Medieval Siege Weaponry - Castle Walls Beware
Medieval siege weaponry was required in any self-respecting war leader’s arsenal in a time when castles with thick defense walls were common and cities surrounded by large, fortified walls were not out of place.
With warfare commonplace, it’s little wonder the variety medieval siege weaponry is great. After all, what was an attacking band of raiders to do when presented with an “impenetrable” castle wall? Break it down, of course, using one of the many designs of medieval siege weaponry available.
One of the earliest examples of medieval siege weaponry appeared around the 300s AD when the ballista was created. The ballista wasn’t the most accurate in the line of medieval siege weaponry, but it could launch a wave of spears further than human arms could muster. Created using two wooden arms, tightly wound ropes and a cord to assist in the hurling of deadly projectiles, this example of medieval siege weaponry used torsion force to launch objects.
The Romans added their own model to the list of medieval siege weaponry when they created the mangonel. This model called for only one wooden arm. The mangonel, however, had somewhat of a design flaw in that in called for a wooden barrier to be constructed.
A ferocious example of medieval siege weaponry came online in the 12th century with the trebuchet.
The trebuchet used a long wooden arm rested on a pivot point, which acted as a large lever. A projectile was placed on one end and warriors in this earlier version of the trebuchet pulled on ropes attached to the other end to essentially swing the arm around and hurl the stone.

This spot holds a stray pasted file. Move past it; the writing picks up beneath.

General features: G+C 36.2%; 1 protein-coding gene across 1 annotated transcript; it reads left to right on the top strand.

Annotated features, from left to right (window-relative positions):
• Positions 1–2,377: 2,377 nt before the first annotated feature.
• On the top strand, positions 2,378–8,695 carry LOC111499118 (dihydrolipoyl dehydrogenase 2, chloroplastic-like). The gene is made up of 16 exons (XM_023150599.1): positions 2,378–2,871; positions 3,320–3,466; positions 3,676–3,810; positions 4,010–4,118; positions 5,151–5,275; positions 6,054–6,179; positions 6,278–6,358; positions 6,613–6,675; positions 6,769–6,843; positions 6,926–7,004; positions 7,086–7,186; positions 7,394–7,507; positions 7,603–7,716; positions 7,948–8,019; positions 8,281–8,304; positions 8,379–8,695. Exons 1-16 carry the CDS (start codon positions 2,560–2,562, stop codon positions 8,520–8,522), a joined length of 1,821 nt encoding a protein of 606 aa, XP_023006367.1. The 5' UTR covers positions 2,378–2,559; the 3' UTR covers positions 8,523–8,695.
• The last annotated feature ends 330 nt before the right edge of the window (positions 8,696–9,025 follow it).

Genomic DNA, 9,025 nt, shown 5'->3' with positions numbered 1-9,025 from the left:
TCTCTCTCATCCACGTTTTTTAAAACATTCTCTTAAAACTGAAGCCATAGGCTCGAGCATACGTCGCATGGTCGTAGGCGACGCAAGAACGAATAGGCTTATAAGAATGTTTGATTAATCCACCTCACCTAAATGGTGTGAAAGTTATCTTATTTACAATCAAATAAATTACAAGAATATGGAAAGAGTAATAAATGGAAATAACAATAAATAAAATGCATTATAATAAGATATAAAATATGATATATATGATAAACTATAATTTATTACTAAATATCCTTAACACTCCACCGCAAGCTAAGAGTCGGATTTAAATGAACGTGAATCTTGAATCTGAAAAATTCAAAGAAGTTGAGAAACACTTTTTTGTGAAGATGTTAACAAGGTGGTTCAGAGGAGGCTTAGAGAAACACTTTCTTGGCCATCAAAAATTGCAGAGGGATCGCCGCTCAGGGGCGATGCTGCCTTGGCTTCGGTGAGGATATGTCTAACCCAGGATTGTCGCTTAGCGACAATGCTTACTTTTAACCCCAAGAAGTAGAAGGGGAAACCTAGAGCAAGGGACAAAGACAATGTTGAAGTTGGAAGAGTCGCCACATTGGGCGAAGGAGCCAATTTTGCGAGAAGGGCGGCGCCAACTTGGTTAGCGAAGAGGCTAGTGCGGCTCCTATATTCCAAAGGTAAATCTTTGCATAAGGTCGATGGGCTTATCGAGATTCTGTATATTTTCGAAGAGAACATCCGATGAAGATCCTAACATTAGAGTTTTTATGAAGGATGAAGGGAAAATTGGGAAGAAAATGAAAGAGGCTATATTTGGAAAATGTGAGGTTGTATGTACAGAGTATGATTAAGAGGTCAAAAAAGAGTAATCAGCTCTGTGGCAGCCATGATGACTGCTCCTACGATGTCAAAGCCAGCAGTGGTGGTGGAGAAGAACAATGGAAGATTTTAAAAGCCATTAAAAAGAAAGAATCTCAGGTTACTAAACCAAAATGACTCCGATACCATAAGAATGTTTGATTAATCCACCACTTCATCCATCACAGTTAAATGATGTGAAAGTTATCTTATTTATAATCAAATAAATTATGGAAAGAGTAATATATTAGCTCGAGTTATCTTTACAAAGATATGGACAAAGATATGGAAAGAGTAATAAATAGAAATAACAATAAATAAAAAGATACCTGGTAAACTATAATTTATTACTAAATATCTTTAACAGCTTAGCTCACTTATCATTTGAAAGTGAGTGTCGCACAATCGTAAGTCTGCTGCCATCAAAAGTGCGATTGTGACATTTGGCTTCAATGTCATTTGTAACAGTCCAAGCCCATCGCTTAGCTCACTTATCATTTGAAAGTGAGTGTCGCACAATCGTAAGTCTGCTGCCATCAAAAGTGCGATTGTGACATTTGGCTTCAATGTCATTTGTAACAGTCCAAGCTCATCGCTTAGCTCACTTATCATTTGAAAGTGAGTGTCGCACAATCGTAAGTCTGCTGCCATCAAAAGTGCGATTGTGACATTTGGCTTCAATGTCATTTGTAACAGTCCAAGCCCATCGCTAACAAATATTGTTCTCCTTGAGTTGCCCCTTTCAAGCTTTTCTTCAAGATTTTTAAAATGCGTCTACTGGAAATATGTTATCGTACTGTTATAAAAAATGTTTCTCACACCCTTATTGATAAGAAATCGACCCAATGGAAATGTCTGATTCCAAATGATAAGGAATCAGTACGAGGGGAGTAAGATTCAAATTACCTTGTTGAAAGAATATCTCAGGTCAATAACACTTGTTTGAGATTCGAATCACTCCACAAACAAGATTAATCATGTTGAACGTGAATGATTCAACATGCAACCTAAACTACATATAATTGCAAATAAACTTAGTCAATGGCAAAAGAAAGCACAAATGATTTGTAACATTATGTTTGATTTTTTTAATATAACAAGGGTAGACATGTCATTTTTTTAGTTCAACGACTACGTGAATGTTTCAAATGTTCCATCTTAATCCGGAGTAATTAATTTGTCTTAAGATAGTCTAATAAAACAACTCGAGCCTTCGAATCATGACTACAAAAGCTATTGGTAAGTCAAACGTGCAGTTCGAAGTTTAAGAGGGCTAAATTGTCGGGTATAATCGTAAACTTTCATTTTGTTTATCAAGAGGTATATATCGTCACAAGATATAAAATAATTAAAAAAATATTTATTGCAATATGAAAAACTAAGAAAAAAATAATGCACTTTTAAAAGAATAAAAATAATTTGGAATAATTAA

As far as examples of commonly used medieval siege weaponry are concerned, however, catapults and their sister designs do not hold the only billing. Other tools were readily available to would-be conquerors.
The battering ram, for example, has been used through the ages and still is employed by modern law enforcement.
This version of medieval siege weaponry involved the creation of a very heavy weight placed on wheels used to help batter fortifications. It was usually made of a large tree trunk, and sometimes rather than wheels, a group of warriors or a sling frame helped provide the force necessary to crack fortifications using this simple, yet effective, example of medieval siege weaponry.
Other items in the medieval siege weaponry arsenal included ladders and not-so-simple siege towers. Ladders were employed simply to scale castle walls. If the defenses stopped this measure, siege towers might be built to allow archers clear lines of attack to enemies standing on castle walls.
As far as medieval siege weaponry is concerned, siege towers were somewhat difficult due to their cumbersome nature. Towers were rectangular and often constructed on four wheels. They were as tall as the castle walls or taller and were designed to protect archers, warriors and ladders as an army advanced. The downfall of siege towers in the long line of medieval siege weaponry, however, was their size and the propensity of the defending army to hurl projectiles at them.
The examples of medieval siege weaponry vary greatly, but whatever their design they all had one purpose – to deliver an army to victory.
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